Ben Ferro (Editor,

Tuesday, May 24, 2016

Are They Anticipating Amnesty?‏

EXCLUSIVE: April Sets FY2016 Alien Apprehension Record, Surges Past FY2014 Numbers

Brittany M. Hughes,

The recent surge of illegal aliens flooding across the Southwest U.S. border continues undeterred as U.S. Customs and Border Protection set a new FY2016 apprehension record in April, catching a grand total of 38,135 illegal aliens over the 30-day period – an average of about 1,271 per day.

April’s apprehension total is 1,121 aliens higher than those reported in December, which until last month was the record-holder for apprehensions so far in FY2016.

As the number of unaccompanied minors streaming into the United States from Mexico continues to skyrocket past FY2014 numbers, border agents report apprehending another 5,198 unaccompanied minors at the U.S. Mexico border in April, bringing the total number of UACs apprehended since Oct. 1 to an alarming 32,952.

So far, the total number of this year’s UAC apprehensions reflects an alarming 74 percent increase over FY2014 levels, when an unprecedented number of family units and unaccompanied children surged into the United States, quickly overwhelming border patrol stations and raising serious questions into the Obama administration’s immigration enforcement policies. The agency had only reported 26,341 unaccompanied minor apprehensions by this point in FY2014.

CBP reports 509 of the unaccompanied children apprehended so far this year were from countries other than Mexico, Honduras, Guatemala and El Salvador.

The agency also reports it caught another 5,615 family units at the U.S.-Mexico border in April alone (about 187 per day), bringing the total number of family units apprehended so far in FY21016 to 37,732. That number is up 122 percent from FY2015 levels, and up four percent from FY2014.

Of those family units apprehended this year, nearly 2,000 were from countries other than Mexico, Honduras, Guatemala and El Salvador.

Subtracting family units and unaccompanied minors leaves more than 27,300 adult individuals who were caught illegally crossing into the United States during the month of April.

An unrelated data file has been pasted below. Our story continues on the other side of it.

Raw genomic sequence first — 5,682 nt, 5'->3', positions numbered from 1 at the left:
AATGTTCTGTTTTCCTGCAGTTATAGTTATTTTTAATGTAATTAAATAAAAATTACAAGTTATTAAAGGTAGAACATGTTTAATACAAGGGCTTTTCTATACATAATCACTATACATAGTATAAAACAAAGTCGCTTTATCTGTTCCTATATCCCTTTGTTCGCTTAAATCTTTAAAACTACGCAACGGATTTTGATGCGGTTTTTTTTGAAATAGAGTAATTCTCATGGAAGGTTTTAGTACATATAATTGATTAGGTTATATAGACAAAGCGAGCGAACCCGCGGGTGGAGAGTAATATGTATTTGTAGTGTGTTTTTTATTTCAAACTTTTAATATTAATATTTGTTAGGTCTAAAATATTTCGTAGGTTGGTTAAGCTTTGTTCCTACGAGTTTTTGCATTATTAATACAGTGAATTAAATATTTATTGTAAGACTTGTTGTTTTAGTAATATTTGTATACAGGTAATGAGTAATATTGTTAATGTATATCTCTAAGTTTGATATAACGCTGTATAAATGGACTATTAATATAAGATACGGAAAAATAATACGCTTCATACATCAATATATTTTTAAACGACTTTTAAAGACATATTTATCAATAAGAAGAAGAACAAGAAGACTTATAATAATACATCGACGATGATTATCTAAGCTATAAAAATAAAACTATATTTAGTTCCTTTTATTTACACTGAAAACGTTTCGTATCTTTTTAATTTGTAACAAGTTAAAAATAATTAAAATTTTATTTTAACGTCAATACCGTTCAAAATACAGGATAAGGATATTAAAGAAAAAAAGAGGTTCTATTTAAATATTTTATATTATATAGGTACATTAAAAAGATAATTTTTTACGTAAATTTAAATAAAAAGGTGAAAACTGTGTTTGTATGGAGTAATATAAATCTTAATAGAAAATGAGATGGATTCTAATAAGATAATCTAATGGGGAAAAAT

So far in FY2016, CBP reports having made 223,900 apprehensions at the Southwest U.S. border.

Ben Ferro (Editor,

Saturday, May 21, 2016

Border Patrol Catch and Release Continues (Unbelievable!)

Border Patrol Agent: 80 Percent of Illegals the Agency Apprehends Are Released into U.S.

by Caroline May,

The vast majority of illegal immigrants the Border Patrol apprehends are released into the U.S., the head of the agents’ union testified before a Senate panel Thursday.

“We’re releasing basically everybody as long as you’re not from the country of Mexico. And even if you’re from the country of Mexico and you claim that you have a credible fear and you’re asking for asylum for one reason or another — we’re still releasing those individuals,” Brandon Judd, the president of the National Border Patrol Council, said before the Senate Judiciary Subcommittee on Immigration and the National Interest. 

He added, “If I were to guess, I would say that at least 80 percent of the individuals that the United States Border Patrol arrests at the border qualify for this catch and release program and in essence we are just letting them come into the United States.”

Earlier in the hearing Judd described the administration’s policy of releasing illegal immigrants apprehended at the border into the U.S., in some cases with a notice to appear and in other cases — if they claim to have been in the U.S. since before 2014 — without additional paperwork.

“If you are an unaccompanied minor we will not only release you, but will escort you to your final destination. If you are a family unit, we will release you. If you claim credible fear, we will release you. If you are a single male and we do not physically see you cross the border and you claim that you have been in this country since 2014, we will release you,” he detailed.

Ben Ferro (Editor,

Tuesday, May 10, 2016

Shameful and Sinful

This is the same Administration that wants us to believe the border is more secure than ever!

Ben Ferro (Editor,

Man Deported 4 Times Found Again In Delaware

USA TODAY NETWORK Karl Baker, The (Wilmington, Del.) News Journal

WILMINGTON, Del. — A man deported from the United States at least four times since 2000 — each time following an arrest in Delaware — was arrested here again in February, this time with a bag of cash, according to a document made public by the FBI.

Wilmington police suspected that Richard Diaz-Garcia, a citizen of the Dominican Republic, was in the United States illegally after he was arrested Feb. 1 in Newark, Del., about 15 miles away, according to court records.

Officers seized $5,000 that Diaz-Garcia held in a black bag, and $393 that he had in his pockets, according to the FBI document. Wilmington Police spokeswoman Andrea Janvier did not respond to requests for comment about the arrest, and why it reportedly took place in Newark.

FBI spokesman David Fitz would not provide details about the case, saying the Wilmington FBI office was been "extremely busy."